The radicalization of Mike Emmons
- 02 September, 2003 22:00
Mike Emmons' home office doesn't look like much: just a desk, some shelves littered with books, a couple of computers, a server, a printer and some other gadgets. But for the past 11 months, it's been headquarters for a ferocious one-man campaign against the practice of offshore outsourcing and supplanting American workers with foreigners on temporary work visas. Emmons lost his programming job last winter when his entire IT department at Siemens Information Communication Networks (ICN) was outsourced to an Indian company. Until last year, the University of Florida graduate rarely voted; now he plans to run for Congress ("I'll probably lose," he concedes). During the past year, Emmons has made himself an expert on labour policy. He has harassed corporate executives, gotten himself on television and is one of the main reasons that legislation reforming the L-1 visa was introduced in the US House of Representatives in May.
"They took my job; they took my livelihood," he says, with a crisp cadence that barely hides his anger. "You don't do something like this to someone and expect them to turn a blind eye."
The radicalization of Mike Emmons provides a personal window on the growing backlash against the offshoring of IT jobs and importing of nonimmigrant temporary workers on H-1B or L-1 visas. This story could even be considered a wake-up call: CIOs beware; you might have a Mike Emmons on your staff.
At age 41, Emmons is the type of programmer that companies used to dream about. Tireless and dedicated, he taught himself Cobol, 4GL, database design and Web programming as the times demanded. In January 1997 he started working as a contractor for Siemens Business Communication Systems in California, earning US$90,000 a year. His office merged with the Lake Mary, Fla., division in 2000, forming Siemens ICN, in June, and Emmons and his family moved back to the state where he had grown up.
On April 19, 2002, Siemens ICN told employees it was going to outsource its IT department and that they would all be laid off once the transition was complete. While the news was bad, none of the 20 employees was devastated; the layoffs wouldn't take place for a few months, and they figured that some of them would stick around as consultants. But in the last week of June, Siemens announced it had selected Tata Consulting Services, and by July 1 the office was filled with consultants--all from India--who would eventually take the Siemens employees' jobs. The American workers were offered severance packages as high as $13,000 if they would train the Indians to do their jobs. (Siemens spokesman Bud Grebey says that only a handful of the company's 70,000 US employees have been affected. "Our customers are big telecommunications companies, and telecom has been hit hard," he says. "We need to do things to make the business more efficient.")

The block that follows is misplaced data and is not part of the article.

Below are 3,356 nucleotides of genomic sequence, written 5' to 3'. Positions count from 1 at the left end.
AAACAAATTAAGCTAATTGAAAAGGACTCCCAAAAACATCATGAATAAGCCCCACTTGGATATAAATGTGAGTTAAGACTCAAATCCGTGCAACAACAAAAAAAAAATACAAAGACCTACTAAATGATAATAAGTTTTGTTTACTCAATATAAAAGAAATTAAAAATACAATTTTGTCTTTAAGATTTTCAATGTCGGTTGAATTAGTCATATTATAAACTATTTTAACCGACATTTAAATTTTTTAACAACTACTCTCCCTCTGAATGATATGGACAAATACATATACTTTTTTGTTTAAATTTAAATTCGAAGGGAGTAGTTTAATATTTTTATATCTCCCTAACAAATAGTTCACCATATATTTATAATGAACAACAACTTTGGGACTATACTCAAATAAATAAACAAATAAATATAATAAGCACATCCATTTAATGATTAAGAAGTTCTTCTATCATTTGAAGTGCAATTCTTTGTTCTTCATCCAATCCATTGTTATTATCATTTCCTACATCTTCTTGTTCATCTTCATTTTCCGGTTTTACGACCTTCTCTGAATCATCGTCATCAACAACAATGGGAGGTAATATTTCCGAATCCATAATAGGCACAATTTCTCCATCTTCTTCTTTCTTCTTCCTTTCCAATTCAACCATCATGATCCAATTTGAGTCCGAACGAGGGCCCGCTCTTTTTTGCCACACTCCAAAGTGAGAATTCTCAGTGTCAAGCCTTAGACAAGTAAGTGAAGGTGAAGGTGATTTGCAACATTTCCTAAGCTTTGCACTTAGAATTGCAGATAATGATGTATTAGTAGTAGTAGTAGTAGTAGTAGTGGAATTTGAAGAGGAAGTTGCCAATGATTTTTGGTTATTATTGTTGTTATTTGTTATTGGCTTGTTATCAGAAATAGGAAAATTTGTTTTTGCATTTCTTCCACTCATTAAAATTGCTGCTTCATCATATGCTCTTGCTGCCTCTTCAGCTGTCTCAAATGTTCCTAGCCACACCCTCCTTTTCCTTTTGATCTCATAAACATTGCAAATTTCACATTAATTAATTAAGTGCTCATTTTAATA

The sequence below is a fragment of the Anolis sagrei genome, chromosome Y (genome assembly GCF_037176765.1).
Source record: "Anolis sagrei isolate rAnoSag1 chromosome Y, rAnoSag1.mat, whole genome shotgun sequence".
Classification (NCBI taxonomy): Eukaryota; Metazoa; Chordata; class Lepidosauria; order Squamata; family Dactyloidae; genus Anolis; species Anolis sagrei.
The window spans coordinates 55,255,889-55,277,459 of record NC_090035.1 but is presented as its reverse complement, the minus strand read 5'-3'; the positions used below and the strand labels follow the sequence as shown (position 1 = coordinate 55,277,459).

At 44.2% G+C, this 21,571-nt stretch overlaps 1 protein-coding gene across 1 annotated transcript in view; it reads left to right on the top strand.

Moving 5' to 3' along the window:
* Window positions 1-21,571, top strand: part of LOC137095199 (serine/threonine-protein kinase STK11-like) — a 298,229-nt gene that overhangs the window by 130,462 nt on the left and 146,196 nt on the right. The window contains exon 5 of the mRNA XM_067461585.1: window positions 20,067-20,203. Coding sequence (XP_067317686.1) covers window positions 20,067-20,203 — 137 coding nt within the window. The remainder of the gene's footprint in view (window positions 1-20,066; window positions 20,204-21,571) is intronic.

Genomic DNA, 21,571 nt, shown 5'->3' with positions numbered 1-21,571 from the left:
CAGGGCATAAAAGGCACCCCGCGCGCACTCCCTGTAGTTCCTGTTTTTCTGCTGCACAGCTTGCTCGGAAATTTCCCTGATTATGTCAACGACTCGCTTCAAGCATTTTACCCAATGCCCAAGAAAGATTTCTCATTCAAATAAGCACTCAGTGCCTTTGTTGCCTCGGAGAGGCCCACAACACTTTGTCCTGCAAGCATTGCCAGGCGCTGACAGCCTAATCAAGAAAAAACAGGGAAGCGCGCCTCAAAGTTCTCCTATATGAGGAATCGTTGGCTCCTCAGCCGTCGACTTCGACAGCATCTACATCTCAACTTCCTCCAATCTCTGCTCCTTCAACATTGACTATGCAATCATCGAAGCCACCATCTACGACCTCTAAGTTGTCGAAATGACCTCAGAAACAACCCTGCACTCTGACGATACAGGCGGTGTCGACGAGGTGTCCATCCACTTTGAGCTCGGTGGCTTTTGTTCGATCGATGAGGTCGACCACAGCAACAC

Despite feeling betrayed, Emmons and the other laid-off workers did what was asked of them. The money was too good to pass up, especially when the alternative was immediate unemployment. Meanwhile, training the replacement workers proved challenging. According to Emmons and other ex-Siemens employees, some of the Tata consultants had only two weeks of preparation before they arrived. This raised a red flag for Pat Fluno, a now ex-senior systems analyst who started inquiring about the visa status of the replacement workers.
On Aug. 15, Fluno sent a letter to her US representative, John Mica, asking him to investigate a situation she thought was illegal. "An L-1B visa is for a specialist knowledge worker who has in-depth knowledge of the company's products, policies and procedures," she wrote. "It is not meant for generic skill sets, such as computer programming, but for skills specific to the sponsoring company. If these people were brought over on L-1B visas, it is an attempt to avoid the strict (Department of Labor) laws regarding displacement of Americans."
Fluno showed Emmons this letter. "That's when it hit me," he says. "Something has got to be done. I said to myself, I can fight this and get caught and lose 12 weeks pay, or I can get paid for 12 weeks and never work again."
Fluno was laid off 15 days later. For Emmons, whose termination date was Dec. 20, the battle was just beginning. He called and e-mailed Mica's office almost daily and distributed fliers about the alleged visa abuse throughout his neighbourhood. In late September, he received a phone call from Mica in which the representative assured Emmons he would try to help and that he would make inquiries with the INS, now known as the Bureau of Citizen and Immigration Services. On Oct. 11, Mica sent a letter outlining the situation at Siemens to Secretary of Labour Elaine Chao. Emmons put a sign supporting Mica in his front yard and voted for him in the November election.